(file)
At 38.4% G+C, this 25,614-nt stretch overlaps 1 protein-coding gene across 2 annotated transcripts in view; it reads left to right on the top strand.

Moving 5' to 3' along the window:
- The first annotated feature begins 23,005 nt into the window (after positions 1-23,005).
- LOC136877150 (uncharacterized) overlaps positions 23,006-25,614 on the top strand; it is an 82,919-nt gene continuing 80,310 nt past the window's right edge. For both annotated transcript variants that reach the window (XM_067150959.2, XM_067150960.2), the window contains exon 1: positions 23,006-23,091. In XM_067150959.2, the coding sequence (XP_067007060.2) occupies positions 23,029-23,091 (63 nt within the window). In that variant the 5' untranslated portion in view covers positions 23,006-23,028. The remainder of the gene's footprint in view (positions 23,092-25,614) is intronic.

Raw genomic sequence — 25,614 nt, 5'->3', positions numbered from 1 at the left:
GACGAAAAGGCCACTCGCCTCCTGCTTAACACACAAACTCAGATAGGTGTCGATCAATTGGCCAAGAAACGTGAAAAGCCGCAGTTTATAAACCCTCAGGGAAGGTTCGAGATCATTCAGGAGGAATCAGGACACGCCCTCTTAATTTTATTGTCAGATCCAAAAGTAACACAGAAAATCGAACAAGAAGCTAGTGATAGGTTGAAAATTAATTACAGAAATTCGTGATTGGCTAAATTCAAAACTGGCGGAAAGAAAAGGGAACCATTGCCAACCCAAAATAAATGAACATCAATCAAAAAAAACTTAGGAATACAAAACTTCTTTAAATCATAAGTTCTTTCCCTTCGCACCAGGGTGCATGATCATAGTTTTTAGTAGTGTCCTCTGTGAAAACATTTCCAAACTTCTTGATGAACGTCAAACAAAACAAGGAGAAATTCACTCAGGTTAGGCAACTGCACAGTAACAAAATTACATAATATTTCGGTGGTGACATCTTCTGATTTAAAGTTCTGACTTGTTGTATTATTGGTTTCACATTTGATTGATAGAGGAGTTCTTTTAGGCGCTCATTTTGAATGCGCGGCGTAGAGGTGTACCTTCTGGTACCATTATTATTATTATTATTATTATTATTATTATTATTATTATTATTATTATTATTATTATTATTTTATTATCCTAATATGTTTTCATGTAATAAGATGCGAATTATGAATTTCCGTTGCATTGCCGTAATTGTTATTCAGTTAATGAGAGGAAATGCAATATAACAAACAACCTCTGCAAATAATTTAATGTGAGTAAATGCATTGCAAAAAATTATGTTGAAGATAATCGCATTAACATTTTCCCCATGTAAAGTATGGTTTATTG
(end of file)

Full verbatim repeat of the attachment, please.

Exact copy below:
At 38.4% G+C, this 25,614-nt stretch overlaps 1 protein-coding gene across 2 annotated transcripts in view; it reads left to right on the top strand.

Moving 5' to 3' along the window:
- The first annotated feature begins 23,005 nt into the window (after positions 1-23,005).
- LOC136877150 (uncharacterized) overlaps positions 23,006-25,614 on the top strand; it is an 82,919-nt gene continuing 80,310 nt past the window's right edge. For both annotated transcript variants that reach the window (XM_067150959.2, XM_067150960.2), the window contains exon 1: positions 23,006-23,091. In XM_067150959.2, the coding sequence (XP_067007060.2) occupies positions 23,029-23,091 (63 nt within the window). In that variant the 5' untranslated portion in view covers positions 23,006-23,028. The remainder of the gene's footprint in view (positions 23,092-25,614) is intronic.

Raw genomic sequence — 25,614 nt, 5'->3', positions numbered from 1 at the left:
GACGAAAAGGCCACTCGCCTCCTGCTTAACACACAAACTCAGATAGGTGTCGATCAATTGGCCAAGAAACGTGAAAAGCCGCAGTTTATAAACCCTCAGGGAAGGTTCGAGATCATTCAGGAGGAATCAGGACACGCCCTCTTAATTTTATTGTCAGATCCAAAAGTAACACAGAAAATCGAACAAGAAGCTAGTGATAGGTTGAAAATTAATTACAGAAATTCGTGATTGGCTAAATTCAAAACTGGCGGAAAGAAAAGGGAACCATTGCCAACCCAAAATAAATGAACATCAATCAAAAAAAACTTAGGAATACAAAACTTCTTTAAATCATAAGTTCTTTCCCTTCGCACCAGGGTGCATGATCATAGTTTTTAGTAGTGTCCTCTGTGAAAACATTTCCAAACTTCTTGATGAACGTCAAACAAAACAAGGAGAAATTCACTCAGGTTAGGCAACTGCACAGTAACAAAATTACATAATATTTCGGTGGTGACATCTTCTGATTTAAAGTTCTGACTTGTTGTATTATTGGTTTCACATTTGATTGATAGAGGAGTTCTTTTAGGCGCTCATTTTGAATGCGCGGCGTAGAGGTGTACCTTCTGGTACCATTATTATTATTATTATTATTATTATTATTATTATTATTATTATTATTATTATTATTATTATTTTATTATCCTAATATGTTTTCATGTAATAAGATGCGAATTATGAATTTCCGTTGCATTGCCGTAATTGTTATTCAGTTAATGAGAGGAAATGCAATATAACAAACAACCTCTGCAAATAATTTAATGTGAGTAAATGCATTGCAAAAAATTATGTTGAAGATAATCGCATTAACATTTTCCCCATGTAAAGTATGGTTTATTG